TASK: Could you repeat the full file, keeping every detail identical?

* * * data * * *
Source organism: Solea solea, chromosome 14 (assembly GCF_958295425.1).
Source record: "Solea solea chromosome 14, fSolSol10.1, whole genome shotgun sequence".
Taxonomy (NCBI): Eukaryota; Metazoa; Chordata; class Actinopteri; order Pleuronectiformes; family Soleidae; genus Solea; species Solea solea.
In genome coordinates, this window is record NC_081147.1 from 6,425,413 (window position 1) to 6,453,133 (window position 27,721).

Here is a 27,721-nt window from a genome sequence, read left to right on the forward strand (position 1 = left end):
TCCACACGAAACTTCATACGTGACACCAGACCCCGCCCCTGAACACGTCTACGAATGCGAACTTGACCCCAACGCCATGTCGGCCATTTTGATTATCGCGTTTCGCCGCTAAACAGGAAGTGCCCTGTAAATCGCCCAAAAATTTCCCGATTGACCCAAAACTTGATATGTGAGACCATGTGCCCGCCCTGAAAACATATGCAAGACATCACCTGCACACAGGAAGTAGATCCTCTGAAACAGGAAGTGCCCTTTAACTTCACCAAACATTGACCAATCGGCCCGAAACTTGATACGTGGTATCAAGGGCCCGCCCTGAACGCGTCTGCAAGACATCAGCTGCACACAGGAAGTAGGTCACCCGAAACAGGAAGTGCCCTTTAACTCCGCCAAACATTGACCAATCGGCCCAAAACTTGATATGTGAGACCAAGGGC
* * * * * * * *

Source organism: Solea solea, chromosome 14 (assembly GCF_958295425.1).
Source record: "Solea solea chromosome 14, fSolSol10.1, whole genome shotgun sequence".
Taxonomy (NCBI): Eukaryota; Metazoa; Chordata; class Actinopteri; order Pleuronectiformes; family Soleidae; genus Solea; species Solea solea.
In genome coordinates, this window is record NC_081147.1 from 6,425,413 (window position 1) to 6,453,133 (window position 27,721).

Here is a 27,721-nt window from a genome sequence, read left to right on the forward strand (position 1 = left end):
TCCACACGAAACTTCATACGTGACACCAGACCCCGCCCCTGAACACGTCTACGAATGCGAACTTGACCCCAACGCCATGTCGGCCATTTTGATTATCGCGTTTCGCCGCTAAACAGGAAGTGCCCTGTAAATCGCCCAAAAATTTCCCGATTGACCCAAAACTTGATATGTGAGACCATGTGCCCGCCCTGAAAACATATGCAAGACATCACCTGCACACAGGAAGTAGATCCTCTGAAACAGGAAGTGCCCTTTAACTTCACCAAACATTGACCAATCGGCCCGAAACTTGATACGTGGTATCAAGGGCCCGCCCTGAACGCGTCTGCAAGACATCAGCTGCACACAGGAAGTAGGTCACCCGAAACAGGAAGTGCCCTTTAACTCCGCCAAACATTGACCAATCGGCCCAAAACTTGATATGTGAGACCAAGGGC